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Focus on food — a foundation for a disease free health

By Velonda Thompson, Ph.D.
Special to the Michigan Citizen

The American Heritage Dictionary defines “foundation” as the basis on which a thing stands, is founded or is supported. The growth and development of human life is dependent on the soundness and quality of that which makes up its foundation. Let’s be clear, when it comes to human health, first foods feed the foundation for future health.  This raises the question: What foundation is being laid for future generations?

The Journal of Pediatrics reported nearly 1,000 lives and billions of dollars could be saved each year if more new moms would breast feed their babies.  The race to old age begins with baby’s first taste. The World Health Organization says, “Breastfeeding is an unequalled way of providing ideal food for the healthy growth and development of infants. Healthy infants become healthy adults. Along the way they have better growth and development as well as healthier weights; i.e. reduced childhood obesity.

Breast milk is the natural first food for babies; it provides all the energy and nutrients the infant needs for the first months of life. It also continues to provide up to half or more of a child’s nutritional needs during the second half of the first year. Additionally, breast milk can provide up to one-third of a child’s energy and nutrient needs during the second year of life. Breast milk promotes sensory and cognitive development, and protects the infant against infectious and chronic diseases. Exclusive breastfeeding reduces infant mortality due to common childhood illnesses such as diarrhea or pneumonia, and helps for a quicker recovery during illness. Mothers who breast feed benefit just as much as their breastfed babies. According to WHO, breastfeeding contributes to the health and well-being of mothers by reducing their risk for ovarian and breast cancer.

There are endless benefits to breastfeeding, but the risk of not breastfeeding is significant. Consider the ABCs of the consequences of not breastfeeding:

A – Asthma

B – Bronchitis

C – Celiac Disease

E – Eating Disorders

F – Food Allergies

G – Gastro-intestinal issues

H – Hodgkin’s Disease

I – Immune-regulatory diseases

J – Jaw development problems

K – Kidney transplant failure

L – Leukemia

M – Meningitis

N – Neurological disorders

O – Otitis Media (middle ear infection)

P – Pneumonia

Q – Quantifiable IQ deficit

R – Respiratory problems

S – SIDS

T – Tongue thrusts

U– Ulcerative Colitis

V– Viral infections

W – Water intoxication

X – eXcessive weight gain

Y – Yucky diapers

Z – Zinc deficiency

The experience of breastfeeding is special for so many reasons — the joyful bonding with your baby, the cost savings, and the health benefits for both mother and baby.  The list of breastfeeding advantages spans from A to Z :

A – Antibodies are immediately available to the baby

B – Brain development is optimal

C – Constipation is avoided

D – Fewer dental problems

E – Enhances mother baby bond

F – Food for baby is always fresh

G – Great way to meet emotional needs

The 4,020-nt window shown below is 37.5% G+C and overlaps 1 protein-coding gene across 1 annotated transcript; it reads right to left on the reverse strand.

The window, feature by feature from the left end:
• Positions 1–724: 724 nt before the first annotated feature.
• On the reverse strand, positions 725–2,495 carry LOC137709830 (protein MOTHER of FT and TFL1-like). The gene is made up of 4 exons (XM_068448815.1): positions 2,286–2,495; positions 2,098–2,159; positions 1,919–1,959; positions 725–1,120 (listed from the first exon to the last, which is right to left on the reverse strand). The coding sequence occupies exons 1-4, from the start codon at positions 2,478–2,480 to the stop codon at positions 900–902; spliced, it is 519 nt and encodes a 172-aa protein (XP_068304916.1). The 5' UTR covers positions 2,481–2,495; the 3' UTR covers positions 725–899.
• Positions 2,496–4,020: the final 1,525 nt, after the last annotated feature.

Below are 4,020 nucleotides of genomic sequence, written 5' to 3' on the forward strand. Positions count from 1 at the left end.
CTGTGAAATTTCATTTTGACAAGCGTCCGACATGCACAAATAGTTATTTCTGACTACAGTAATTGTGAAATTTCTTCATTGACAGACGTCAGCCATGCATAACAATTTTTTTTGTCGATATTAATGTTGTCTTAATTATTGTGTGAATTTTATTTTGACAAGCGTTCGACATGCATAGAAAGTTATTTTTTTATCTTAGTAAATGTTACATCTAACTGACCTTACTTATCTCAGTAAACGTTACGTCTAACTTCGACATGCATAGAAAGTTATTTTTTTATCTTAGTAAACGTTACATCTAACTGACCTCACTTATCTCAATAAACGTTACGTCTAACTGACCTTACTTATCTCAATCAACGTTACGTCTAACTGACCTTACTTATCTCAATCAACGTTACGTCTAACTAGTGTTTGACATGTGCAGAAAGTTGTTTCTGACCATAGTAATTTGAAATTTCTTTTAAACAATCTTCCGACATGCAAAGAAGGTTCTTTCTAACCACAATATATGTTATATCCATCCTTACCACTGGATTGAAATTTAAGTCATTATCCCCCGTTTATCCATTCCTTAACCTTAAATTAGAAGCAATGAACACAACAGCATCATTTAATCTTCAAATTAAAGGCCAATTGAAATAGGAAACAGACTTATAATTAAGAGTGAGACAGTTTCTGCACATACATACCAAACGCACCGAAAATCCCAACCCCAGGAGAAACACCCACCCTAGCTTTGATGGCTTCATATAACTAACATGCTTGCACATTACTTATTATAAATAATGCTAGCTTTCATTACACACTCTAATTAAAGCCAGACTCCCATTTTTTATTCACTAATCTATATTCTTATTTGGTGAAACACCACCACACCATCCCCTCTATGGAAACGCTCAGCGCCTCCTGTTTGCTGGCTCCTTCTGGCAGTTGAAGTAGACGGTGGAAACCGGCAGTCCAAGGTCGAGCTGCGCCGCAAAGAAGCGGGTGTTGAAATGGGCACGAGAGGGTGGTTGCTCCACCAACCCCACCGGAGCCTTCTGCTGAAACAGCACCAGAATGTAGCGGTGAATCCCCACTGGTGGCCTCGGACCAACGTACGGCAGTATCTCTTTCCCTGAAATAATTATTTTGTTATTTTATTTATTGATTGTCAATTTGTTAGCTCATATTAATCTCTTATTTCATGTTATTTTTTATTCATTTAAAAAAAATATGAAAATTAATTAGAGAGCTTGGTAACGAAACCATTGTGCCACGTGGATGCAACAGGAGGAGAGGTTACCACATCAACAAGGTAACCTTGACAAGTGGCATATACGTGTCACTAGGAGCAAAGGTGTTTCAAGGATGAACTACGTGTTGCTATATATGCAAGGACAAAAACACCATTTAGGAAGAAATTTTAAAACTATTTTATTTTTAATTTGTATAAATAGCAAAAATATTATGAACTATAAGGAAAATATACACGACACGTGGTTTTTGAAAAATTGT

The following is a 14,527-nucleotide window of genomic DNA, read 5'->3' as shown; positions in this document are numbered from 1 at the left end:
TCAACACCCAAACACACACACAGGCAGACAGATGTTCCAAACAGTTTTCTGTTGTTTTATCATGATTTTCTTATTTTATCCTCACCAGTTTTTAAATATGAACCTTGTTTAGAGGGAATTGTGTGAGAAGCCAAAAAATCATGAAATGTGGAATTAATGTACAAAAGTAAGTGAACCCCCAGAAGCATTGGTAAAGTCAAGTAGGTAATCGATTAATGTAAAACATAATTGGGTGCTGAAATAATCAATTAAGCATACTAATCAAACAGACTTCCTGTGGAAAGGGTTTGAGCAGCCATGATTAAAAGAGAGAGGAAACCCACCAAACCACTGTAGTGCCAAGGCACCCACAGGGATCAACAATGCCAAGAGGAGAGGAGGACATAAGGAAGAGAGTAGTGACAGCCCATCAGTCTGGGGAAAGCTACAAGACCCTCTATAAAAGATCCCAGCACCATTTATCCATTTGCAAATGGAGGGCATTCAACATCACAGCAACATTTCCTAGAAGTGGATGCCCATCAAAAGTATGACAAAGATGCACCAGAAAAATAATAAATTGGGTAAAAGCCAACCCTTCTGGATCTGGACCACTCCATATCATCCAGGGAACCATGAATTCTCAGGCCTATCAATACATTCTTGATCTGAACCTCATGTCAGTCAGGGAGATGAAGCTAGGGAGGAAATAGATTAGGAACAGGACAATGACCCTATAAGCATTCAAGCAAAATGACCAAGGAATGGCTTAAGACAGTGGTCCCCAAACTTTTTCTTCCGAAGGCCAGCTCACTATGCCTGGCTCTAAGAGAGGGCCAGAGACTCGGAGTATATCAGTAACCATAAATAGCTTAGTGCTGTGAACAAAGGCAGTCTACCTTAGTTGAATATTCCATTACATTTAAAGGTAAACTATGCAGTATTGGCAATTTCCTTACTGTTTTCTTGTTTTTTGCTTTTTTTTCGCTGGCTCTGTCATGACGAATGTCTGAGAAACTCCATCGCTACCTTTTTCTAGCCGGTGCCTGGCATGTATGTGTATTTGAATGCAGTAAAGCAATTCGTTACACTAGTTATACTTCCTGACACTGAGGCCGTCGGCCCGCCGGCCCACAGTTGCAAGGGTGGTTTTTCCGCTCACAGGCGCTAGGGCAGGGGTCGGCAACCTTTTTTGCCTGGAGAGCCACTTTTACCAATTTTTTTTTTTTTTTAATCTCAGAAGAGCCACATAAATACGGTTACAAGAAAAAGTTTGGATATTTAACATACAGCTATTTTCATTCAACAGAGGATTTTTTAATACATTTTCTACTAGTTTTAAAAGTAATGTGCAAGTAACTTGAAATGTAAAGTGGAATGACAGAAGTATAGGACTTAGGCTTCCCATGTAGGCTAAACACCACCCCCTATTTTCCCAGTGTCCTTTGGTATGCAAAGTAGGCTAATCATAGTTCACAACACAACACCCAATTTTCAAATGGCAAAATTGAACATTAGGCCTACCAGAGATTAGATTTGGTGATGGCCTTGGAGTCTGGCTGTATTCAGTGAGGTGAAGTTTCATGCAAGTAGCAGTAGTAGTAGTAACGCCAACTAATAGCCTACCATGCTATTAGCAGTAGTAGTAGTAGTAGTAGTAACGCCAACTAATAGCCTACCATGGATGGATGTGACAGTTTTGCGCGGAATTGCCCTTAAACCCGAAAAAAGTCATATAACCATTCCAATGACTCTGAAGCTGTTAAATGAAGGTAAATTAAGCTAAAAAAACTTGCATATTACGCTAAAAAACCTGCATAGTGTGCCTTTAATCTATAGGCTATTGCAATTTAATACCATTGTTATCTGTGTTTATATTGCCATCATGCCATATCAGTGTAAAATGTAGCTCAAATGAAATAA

H – Human milk

I – Inexpensive

J – Joyful experience

K – less time in the Kitchen

L – Less spitting up

M – delays postpartum Menstruation

N – Night feedings are easier

O – prevents Overfeeding

P – Provides mothers with prolactin

Q – Quiet time together

R – less Rash

S – Satisfies all the senses

T – always the right Temperature

U – Uniquely suited to each baby

V – Valuable for premature babies

W – supports mother’s Weight loss

X – eXtra cuddling time

Y – Yummy

Z – Zillions more advantages

While breastfeeding is a natural act, it is also a learned behavior, just like our food choices. Additionally, home, work, community and our health systems must support the process. Thankfully, the new Affordable Care Act requires most health insurance plans to provide breastfeeding equipment and counseling for pregnant and nursing women. These services may be provided before and after you have your baby.

The U.S. Department of Agriculture manages the Special Supplemental Nutrition Program for Women, Infants, and Children — known as the WIC Program. Since a major goal of the WIC Program is to improve the nutritional status of infants, WIC mothers are encouraged to breastfeed their infants. WIC has historically promoted breastfeeding to all pregnant women as the optimal infant feeding choice, unless medically contraindicated. Highlights of the WIC program include:

- WIC mothers choosing to breastfeed are provided information through counseling and breastfeeding educational materials.

- Breastfeeding mothers receive follow-up support through peer counselors.

- Breastfeeding mothers are eligible to participate in WIC longer than non-breastfeeding mothers.

- Mothers who exclusively breastfeed their infants receive an enhanced food package.

First food fuels a healthy nation and breast milk is the best milk!

Dr. Velonda Thompson serves as the Manager of the Women’s, Infant and Children program and the Breastfeeding Coordinator at The Institute for Population Health. She is a member of the Detroit Food Policy Council, a nutritionist, professor and cookbook author (Beyond Candied Yams & Sweet Potato Pie) who appears regularly on the FOX2 Meatless Monday’s segment with Deanna Centafontti. She can be reached at drvelonda@gmail.com

 

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